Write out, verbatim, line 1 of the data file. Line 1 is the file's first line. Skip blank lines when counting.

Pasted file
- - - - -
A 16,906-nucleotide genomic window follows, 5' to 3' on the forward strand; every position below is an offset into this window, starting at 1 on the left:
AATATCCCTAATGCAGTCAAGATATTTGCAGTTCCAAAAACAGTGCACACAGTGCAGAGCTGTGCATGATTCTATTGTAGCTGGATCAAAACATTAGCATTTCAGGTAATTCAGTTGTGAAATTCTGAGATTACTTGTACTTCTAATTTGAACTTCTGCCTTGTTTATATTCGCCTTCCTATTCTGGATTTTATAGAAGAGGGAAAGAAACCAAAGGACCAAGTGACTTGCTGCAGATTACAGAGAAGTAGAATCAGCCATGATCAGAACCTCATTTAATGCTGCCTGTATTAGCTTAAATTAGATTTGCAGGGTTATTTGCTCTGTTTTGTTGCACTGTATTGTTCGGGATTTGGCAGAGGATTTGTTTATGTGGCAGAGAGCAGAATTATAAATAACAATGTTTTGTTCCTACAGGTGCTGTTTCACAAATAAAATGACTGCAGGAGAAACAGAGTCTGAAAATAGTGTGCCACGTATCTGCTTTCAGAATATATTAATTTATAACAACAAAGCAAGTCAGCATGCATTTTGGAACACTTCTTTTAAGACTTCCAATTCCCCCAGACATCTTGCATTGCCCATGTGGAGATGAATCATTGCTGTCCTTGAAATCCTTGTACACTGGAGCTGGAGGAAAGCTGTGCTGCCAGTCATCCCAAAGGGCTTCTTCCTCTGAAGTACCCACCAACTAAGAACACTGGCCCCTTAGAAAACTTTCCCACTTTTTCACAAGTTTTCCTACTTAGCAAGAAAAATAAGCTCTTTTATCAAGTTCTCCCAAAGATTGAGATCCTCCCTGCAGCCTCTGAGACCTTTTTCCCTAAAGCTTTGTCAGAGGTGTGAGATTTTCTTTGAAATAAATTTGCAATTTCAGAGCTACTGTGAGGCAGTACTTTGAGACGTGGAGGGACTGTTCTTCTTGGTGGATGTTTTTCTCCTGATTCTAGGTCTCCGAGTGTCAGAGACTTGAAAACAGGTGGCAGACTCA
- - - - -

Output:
A 16,906-nucleotide genomic window follows, 5' to 3' on the forward strand; every position below is an offset into this window, starting at 1 on the left: